What Happens When Cannabis Stolen in Colorado is Taken Across State Lines to Nebraska?
Our Omaha drug charges lawyer blog often talks about how Colorado’s laws are impacting Nebraska. Arrests are up and the costs of enforcement have skyrocketed. The state is so overwhelmed with the influx of marijuana that it has gone so far as to try to sue Colorado for legalizing it; a case that, so far, has fallen on deaf ears. After all, Colorado has been given the green light by the feds to operate as it sees fit and their voters approved the new legislation. The fallout of these conflicting laws is something that attorney Daniel Stockmann manages every day, as he works to secure freedom for his clients, who most often have come from Colorado and are simply passing through Nebraska on their way to other states. On an individual level, these stories are heart wrenching by themselves, but a whole new level of conflict is emerging due to these dueling laws, and this time, it’s the law-abiding citizens of Colorado who are feeling the burn of Nebraska’s harsh laws.
A Legal Colorado Home Grow Operation was Robbed
Near the end of the year, Michael Roberts of Westword covered the story of a legal Colorado medical marijuana grower who was brutally assaulted and robbed. The crime happened in Colorado, but the suspects fled to Nebraska with the stolen goods.
Colorado growing laws are fairly lax, permitting an individual to have as many as six plants at a time for recreational use. Medical marijuana is handled much differently and, historically, some Colorado doctors have recommended that their patients keep in excess of 75 plants at a time. In this particular case, the victim had roughly 20 plants, several pounds of marijuana, and an entire seed bank with samples from around the world. As many people in Colorado are now doing, the victim was actively creating his own strains and, by his own account, had several one-of-a-kind plants. All the victim’s seeds, plants, and prepared marijuana were taken, as well as several firearms and some personal effects.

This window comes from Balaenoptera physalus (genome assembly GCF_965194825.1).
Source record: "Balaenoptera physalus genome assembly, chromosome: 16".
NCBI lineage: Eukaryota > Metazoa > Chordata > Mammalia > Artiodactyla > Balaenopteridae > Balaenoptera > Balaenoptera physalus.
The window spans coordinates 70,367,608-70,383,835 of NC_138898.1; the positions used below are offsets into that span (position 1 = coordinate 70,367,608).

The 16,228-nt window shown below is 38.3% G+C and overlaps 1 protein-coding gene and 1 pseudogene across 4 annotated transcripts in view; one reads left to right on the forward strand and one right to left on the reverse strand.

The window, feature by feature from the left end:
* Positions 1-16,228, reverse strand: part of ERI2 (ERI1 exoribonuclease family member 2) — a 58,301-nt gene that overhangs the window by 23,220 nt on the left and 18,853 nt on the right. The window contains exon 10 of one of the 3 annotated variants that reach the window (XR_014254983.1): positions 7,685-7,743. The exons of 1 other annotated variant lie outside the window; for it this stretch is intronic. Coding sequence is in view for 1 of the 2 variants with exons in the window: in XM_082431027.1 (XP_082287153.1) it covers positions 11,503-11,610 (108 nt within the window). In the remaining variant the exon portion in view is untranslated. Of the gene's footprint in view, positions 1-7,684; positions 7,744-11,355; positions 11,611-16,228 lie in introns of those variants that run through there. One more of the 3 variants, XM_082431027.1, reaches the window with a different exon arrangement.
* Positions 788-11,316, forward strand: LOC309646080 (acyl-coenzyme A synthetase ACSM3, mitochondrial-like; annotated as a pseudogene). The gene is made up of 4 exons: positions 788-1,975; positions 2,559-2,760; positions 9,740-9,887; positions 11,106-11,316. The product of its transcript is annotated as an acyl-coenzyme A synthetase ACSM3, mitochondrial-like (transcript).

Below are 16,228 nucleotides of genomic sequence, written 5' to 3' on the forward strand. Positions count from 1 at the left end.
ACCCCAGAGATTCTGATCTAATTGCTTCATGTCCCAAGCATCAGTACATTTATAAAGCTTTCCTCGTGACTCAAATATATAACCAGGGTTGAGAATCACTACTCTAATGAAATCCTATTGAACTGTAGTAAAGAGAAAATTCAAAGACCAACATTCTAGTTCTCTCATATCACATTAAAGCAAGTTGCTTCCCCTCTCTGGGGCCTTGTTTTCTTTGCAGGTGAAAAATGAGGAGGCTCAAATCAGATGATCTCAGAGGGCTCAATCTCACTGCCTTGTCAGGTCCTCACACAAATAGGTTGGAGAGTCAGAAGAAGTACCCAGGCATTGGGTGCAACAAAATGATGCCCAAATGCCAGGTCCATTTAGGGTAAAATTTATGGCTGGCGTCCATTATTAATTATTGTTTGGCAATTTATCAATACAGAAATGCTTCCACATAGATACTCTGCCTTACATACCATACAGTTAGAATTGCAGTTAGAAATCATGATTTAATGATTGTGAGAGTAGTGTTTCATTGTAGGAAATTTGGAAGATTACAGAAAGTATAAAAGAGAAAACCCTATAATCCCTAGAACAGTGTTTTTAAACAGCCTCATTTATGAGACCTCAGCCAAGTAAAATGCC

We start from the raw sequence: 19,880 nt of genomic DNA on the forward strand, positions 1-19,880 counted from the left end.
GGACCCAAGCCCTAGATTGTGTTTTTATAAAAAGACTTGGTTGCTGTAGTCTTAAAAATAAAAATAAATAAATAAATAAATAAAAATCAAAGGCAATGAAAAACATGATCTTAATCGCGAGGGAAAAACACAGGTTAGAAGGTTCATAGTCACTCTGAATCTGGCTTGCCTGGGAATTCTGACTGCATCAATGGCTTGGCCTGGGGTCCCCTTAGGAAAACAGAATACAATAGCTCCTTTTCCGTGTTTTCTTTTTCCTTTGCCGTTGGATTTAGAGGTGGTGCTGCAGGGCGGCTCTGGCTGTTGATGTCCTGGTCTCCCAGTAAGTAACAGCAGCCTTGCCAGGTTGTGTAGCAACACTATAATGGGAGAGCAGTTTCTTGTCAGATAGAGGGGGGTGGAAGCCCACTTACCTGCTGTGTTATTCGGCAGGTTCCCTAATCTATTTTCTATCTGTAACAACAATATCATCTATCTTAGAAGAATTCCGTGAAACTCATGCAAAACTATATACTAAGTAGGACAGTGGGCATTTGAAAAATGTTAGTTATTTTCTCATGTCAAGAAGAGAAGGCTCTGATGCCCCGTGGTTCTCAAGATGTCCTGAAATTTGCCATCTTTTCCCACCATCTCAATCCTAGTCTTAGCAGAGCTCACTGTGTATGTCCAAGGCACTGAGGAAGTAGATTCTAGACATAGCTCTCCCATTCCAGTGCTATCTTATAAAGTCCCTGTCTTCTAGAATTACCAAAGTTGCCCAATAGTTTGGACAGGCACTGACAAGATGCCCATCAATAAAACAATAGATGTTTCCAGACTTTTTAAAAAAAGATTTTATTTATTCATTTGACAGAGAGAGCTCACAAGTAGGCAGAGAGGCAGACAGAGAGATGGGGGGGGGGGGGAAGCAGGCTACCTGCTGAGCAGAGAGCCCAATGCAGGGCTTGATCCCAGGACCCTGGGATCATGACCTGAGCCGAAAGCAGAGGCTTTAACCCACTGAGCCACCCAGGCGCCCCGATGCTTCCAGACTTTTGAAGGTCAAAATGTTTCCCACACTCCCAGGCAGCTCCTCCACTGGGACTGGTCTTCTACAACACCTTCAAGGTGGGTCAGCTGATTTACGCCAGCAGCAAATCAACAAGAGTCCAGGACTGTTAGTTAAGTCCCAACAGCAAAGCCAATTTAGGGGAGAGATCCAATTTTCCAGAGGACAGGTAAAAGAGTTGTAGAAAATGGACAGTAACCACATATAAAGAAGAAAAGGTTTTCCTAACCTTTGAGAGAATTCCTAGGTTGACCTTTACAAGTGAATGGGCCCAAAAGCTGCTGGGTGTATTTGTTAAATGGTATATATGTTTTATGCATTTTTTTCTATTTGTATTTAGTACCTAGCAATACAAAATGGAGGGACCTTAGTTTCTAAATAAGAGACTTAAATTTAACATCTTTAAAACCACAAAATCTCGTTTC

The Victim was Victimized Twice-Over; By the Assailants and By Nebraska
The suspects were caught shortly after they entered Nebraska and all the stolen goods were confiscated by local authorities. Under normal circumstances, stolen goods are eventually returned to their rightful owners, though they may be held until a trial is complete. The catch is that the stolen goods in this situation include what Nebraska considers to be an illegal substance, in which case, would, therefore, be ordered destroyed by the judge after the trial ends. Law enforcement has assured the victim that his weapons will be returned, but have made no promises regarding the marijuana and seeds.
“Justice” May Never Be Served
Traditional criminal law cases often involve restitution, in which someone who has been determined to be guilty must pay back his victim for his losses. Restitution is court-ordered, as part of the criminal process, but the victim must be able to prove what his losses are, and a judge then decides how much the victim should get. Per this victim’s interview with Westword, he could not supply receipts to show the value of his grow operation.
As a second source of recompense, victims can also sue in civil court. Given that the two assailants who have been sentenced received 20 and 27 years in prison, chances of ever collecting on a civil suit, should one ever be brought forth, are fairly slim. In other words, the victim will likely never receive reimbursement by the men who assaulted and robbed him. Moreover, the state of Nebraska, which could have prevented the losses in the first place, has policies that prohibit it from doing so. He has simply lost everything.
Speak with an Omaha Drug Charges Lawyer
Unfortunately, the present laws, as well as conflicts between the laws of different states, are clearly creating more victims and further victimizing those who have already been harmed. The only thing that can correct this is legislative changes. In the meantime, those involved in any type of substance-related charges in Nebraska need to seek out quality legal representation to not only fight for their freedom, but to fight for fair and ethical treatment. If you or someone you love is dealing with a similar matter, call Omaha drug charges lawyer Daniel Stockmann at (844) 906-0641 for a free consultation right away.